Management at Daisy Group today start the mammoth task of integrating Phoenix IT Group, and getting the respective sales staff to cross-sell following yesterday’s purchase completion.
The acquisition of tech services outfit Phoenix is the 48th acquisition Daisy has made since it was founded by chairman Matthew Riley in 2001, and along with the Damovo UK transaction in February, turnover is estimated to be upwards of £600m.
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At the top level, Phoenix CEO Steve Vaughan left the organisation yesterday – his work to plug leaking profits and find a buyer is done – and CFO Jane Aikman confirmed she’ll be looking for a new role soon too.
“We are starting integration today,” Riley told us, as he threw more light on the shape of the organisation.
Daisy’s Partner Services division, including support and maintenance to end users on behalf of SIs, telcos and business process outsourcers, is being combined with the same, but much larger unit, at Phoenix.
This division is to be run by Ian Roberts, who has previously headed up Daisy Partner Services, with Phoenix’s Alastair Blaxill set to exit.
The 1,400 engineers working for Daisy and Phoenix will be merged in the Partner Services division, but a Chinese Wall will be erected to minimise channel conflict; Daisy’s other divisions will compete in some instances with the firms it provides outsourced services to.
“The engineering team will be an entirely separate entity,” Riley confirmed.
Roberts will be charged with improving the “skills matrix” of the techies, to “start cross training” and establish an apprenticeship scheme to bring on board roughly 30 newbies each year.
This is something Phoenix didn’t manage to get off the ground.
Phoenix’s Business Continuity/Disaster Recovery and managed services businesses will be rolled into Daisy’s mid-market corporate division that already sells a range of tech services.
John Holts, who heads the mid-market biz for Daisy, will run the merged teams. Mike Osborne, who was the chief for Phoenix and knows the market well, is set to become a sales director.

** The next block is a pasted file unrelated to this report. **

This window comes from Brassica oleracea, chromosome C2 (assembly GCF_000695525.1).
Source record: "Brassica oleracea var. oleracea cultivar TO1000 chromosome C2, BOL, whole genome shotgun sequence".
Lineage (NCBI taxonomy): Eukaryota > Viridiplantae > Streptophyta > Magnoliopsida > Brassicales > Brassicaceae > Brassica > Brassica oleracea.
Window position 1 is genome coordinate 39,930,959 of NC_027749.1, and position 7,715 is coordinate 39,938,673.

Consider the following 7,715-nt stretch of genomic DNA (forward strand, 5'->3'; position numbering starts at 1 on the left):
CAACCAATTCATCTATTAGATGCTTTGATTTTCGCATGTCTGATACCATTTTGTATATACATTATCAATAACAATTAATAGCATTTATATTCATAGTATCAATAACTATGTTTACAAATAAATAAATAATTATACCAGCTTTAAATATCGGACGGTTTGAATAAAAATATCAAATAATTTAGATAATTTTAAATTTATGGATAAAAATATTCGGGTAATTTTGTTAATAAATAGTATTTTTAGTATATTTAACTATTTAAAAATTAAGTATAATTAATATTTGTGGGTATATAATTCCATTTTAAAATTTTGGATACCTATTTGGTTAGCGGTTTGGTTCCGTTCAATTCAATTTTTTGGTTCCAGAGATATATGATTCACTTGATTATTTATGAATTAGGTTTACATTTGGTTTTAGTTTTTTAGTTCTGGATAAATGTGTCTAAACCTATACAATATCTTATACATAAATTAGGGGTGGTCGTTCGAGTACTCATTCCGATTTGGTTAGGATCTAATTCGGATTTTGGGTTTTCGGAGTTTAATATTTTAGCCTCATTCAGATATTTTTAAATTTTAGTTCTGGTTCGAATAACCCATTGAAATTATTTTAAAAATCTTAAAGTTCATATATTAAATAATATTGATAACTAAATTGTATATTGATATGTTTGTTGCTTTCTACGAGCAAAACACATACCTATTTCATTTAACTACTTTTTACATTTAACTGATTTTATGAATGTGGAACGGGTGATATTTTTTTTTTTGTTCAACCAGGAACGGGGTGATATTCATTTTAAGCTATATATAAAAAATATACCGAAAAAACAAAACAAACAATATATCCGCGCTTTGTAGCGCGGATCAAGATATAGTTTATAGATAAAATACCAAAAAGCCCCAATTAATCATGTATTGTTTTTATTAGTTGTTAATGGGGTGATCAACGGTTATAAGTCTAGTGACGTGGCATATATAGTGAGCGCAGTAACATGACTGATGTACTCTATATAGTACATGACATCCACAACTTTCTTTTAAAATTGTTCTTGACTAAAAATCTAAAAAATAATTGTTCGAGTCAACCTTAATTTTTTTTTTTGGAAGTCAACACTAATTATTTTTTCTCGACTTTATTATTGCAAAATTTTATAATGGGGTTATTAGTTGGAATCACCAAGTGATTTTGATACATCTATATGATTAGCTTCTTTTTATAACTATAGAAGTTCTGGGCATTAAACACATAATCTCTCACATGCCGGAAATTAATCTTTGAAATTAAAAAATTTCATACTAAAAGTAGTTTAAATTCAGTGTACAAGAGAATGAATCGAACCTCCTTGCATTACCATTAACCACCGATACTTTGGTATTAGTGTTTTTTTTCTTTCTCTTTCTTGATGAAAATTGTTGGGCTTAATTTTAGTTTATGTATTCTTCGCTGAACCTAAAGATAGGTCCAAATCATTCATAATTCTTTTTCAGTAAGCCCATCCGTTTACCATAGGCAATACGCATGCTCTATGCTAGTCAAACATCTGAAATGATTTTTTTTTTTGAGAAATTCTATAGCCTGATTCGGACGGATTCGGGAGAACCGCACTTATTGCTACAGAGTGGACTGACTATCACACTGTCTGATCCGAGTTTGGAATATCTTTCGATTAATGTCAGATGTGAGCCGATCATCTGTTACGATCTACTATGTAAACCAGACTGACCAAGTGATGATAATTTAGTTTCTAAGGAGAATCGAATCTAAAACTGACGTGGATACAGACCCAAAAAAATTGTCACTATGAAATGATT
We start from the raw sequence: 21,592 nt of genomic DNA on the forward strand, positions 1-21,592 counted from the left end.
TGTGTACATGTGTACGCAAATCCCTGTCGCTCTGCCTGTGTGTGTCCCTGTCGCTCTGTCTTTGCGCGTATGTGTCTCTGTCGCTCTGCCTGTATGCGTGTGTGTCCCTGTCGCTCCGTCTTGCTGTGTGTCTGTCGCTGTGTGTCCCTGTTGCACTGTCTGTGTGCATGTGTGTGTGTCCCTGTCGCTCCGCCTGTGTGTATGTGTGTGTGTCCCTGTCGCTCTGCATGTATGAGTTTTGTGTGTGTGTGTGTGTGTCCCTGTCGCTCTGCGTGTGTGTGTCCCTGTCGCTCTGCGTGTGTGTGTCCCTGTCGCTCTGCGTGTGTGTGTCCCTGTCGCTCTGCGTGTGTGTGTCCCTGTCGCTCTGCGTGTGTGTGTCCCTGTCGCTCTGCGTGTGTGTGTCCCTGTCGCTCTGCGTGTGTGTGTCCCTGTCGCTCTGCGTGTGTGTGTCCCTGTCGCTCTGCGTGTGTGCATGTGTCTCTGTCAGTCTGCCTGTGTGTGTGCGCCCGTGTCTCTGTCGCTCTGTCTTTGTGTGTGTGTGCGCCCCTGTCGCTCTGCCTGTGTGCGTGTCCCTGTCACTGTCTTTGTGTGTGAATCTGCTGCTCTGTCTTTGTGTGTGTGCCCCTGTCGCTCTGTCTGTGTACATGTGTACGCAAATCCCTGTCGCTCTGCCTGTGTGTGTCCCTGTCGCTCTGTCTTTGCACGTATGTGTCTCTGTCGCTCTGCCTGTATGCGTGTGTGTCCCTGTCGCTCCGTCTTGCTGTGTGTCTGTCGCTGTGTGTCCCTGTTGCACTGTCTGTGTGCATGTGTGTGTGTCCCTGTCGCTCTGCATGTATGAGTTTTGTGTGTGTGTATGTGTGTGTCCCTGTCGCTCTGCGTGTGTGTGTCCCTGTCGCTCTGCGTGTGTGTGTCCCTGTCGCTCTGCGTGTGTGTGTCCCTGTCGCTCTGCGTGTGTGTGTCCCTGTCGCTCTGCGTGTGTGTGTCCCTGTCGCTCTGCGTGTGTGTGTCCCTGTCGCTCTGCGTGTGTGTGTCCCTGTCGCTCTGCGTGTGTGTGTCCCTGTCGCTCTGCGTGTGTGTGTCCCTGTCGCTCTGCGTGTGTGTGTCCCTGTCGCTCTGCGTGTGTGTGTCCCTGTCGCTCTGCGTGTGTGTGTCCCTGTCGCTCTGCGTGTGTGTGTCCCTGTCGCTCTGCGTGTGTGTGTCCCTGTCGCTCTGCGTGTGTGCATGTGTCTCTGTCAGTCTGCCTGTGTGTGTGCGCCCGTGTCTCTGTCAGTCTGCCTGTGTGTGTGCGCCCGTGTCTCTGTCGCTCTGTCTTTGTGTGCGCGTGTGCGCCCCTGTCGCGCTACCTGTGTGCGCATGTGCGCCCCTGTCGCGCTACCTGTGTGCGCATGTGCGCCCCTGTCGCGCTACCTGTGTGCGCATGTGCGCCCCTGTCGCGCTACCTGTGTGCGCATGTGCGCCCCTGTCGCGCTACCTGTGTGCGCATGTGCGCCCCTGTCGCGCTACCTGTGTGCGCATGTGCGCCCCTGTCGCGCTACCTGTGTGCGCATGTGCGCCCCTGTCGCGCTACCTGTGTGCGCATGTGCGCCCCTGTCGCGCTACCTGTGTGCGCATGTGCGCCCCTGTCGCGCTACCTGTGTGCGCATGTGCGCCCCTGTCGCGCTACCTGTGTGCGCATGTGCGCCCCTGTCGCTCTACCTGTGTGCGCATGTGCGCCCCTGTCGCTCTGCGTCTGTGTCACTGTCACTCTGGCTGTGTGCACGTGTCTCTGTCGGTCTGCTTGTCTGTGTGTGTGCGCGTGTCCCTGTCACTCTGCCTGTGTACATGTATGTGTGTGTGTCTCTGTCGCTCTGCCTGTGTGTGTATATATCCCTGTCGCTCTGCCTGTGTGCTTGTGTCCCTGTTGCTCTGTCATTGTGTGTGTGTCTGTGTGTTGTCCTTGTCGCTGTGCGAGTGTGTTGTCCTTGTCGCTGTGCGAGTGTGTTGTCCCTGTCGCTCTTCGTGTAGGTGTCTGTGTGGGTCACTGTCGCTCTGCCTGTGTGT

The Brit arm of unified comms specialist Damovo, that was snapped up some months back, is already integrated within the mid-market arm.
The SMB operation (including lines, ethernet connectivity, mobile, telephone support) sells no tech services. Riley plans to increase cross selling appetite among the workforce to its 50,000 customers.
Part of the rationale for acquisitions, apart from the obvious access to more customers and services, is to rationalise the back office functions including HR, finance, IT, as well as areas such as marketing to save cost.
Riley told us: "We’ll be looking for synergies but the plan is to grow the top line aggressively, that is very important."
As part of thee integration, the chairman confirmed the Phoenix brand will disappear in the next three to six months, as is typical when a company is acquired by another.
As for more buys – which seems highly likely given the firm's track record – Riley said he wants to “get my arms around” Phoenix first. “Nothing for three to four months but we will do further acquisitions.”
He said bank debt is around £300m, or three times EBITDA, “so we are well within the comfortable norms”, but the plan is to reduce this over the next five years.
The debts with private equity firms were not disclosed but Daisy is working with long-term backers that understand the ultimate goal to grow into a £1bn sales organisation, so any rocks are way off on the horizon. ®